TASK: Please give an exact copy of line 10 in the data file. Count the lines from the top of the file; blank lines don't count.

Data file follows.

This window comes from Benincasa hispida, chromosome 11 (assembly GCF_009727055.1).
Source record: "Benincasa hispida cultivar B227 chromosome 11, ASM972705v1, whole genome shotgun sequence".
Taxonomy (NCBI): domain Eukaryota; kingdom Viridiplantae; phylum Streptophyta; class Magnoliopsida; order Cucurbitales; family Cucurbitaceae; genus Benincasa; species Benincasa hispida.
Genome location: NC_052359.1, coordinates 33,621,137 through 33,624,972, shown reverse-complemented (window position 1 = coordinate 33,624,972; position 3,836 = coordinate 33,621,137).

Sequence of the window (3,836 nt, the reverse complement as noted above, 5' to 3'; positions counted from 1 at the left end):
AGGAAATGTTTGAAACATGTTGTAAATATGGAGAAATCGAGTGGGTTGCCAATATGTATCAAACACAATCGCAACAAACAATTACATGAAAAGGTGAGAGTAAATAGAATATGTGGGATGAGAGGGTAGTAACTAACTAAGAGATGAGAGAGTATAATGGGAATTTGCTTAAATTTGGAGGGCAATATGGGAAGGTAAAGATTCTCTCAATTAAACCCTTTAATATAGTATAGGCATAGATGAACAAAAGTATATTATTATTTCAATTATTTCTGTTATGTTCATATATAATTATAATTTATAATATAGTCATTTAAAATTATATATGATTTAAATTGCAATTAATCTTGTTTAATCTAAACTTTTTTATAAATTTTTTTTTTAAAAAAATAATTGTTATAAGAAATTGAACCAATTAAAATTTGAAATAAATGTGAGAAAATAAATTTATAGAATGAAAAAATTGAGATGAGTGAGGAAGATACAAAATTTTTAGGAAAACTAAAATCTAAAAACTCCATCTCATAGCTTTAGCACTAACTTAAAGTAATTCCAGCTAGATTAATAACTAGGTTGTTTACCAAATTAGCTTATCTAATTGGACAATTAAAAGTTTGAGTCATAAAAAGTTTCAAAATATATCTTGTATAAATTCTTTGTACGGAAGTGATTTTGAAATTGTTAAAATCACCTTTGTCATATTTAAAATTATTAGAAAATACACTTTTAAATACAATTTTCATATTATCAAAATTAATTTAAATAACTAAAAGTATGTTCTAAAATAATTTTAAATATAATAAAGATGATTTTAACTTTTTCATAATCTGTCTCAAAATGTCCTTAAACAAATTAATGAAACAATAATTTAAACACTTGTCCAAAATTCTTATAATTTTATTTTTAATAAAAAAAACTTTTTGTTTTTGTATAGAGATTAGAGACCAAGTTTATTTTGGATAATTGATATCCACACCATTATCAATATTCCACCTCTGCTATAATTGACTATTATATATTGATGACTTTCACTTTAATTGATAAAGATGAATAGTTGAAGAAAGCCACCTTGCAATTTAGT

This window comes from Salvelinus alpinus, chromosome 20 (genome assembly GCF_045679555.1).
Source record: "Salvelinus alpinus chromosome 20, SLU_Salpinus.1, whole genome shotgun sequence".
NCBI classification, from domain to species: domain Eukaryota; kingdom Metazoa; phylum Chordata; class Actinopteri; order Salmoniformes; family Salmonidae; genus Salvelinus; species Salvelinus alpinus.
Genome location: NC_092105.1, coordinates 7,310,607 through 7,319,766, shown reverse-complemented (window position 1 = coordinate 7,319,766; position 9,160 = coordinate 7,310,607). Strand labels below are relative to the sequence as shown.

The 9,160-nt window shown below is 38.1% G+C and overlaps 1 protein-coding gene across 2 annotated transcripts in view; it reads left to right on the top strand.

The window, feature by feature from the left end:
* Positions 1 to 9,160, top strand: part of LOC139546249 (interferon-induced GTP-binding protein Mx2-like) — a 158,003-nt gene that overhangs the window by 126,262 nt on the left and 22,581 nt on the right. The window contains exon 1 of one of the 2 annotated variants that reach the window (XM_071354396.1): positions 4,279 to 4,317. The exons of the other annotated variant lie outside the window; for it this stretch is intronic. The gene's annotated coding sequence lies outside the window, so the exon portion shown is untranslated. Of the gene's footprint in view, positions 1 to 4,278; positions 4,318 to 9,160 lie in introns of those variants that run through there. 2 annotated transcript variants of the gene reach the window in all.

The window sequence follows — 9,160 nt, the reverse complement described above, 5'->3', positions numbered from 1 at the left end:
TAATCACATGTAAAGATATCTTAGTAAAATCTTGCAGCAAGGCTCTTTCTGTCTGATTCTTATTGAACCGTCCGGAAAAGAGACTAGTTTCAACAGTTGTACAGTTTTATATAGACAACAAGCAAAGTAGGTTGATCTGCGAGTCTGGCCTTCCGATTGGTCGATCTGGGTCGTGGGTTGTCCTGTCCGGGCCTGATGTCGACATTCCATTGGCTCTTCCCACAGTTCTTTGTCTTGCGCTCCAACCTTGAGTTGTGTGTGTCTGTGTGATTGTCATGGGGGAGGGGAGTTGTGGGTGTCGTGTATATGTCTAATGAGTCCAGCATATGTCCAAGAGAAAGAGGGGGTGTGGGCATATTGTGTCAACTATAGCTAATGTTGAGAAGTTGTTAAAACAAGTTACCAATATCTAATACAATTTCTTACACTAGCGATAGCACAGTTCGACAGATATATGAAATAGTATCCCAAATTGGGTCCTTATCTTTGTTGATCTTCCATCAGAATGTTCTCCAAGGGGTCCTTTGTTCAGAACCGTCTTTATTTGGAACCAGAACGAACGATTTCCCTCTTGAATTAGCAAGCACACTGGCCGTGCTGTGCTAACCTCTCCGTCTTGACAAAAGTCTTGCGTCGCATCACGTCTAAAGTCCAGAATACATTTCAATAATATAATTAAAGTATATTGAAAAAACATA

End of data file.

Genome location: NC_092105.1, coordinates 7,310,607 through 7,319,766, shown reverse-complemented (window position 1 = coordinate 7,319,766; position 9,160 = coordinate 7,310,607). Strand labels below are relative to the sequence as shown.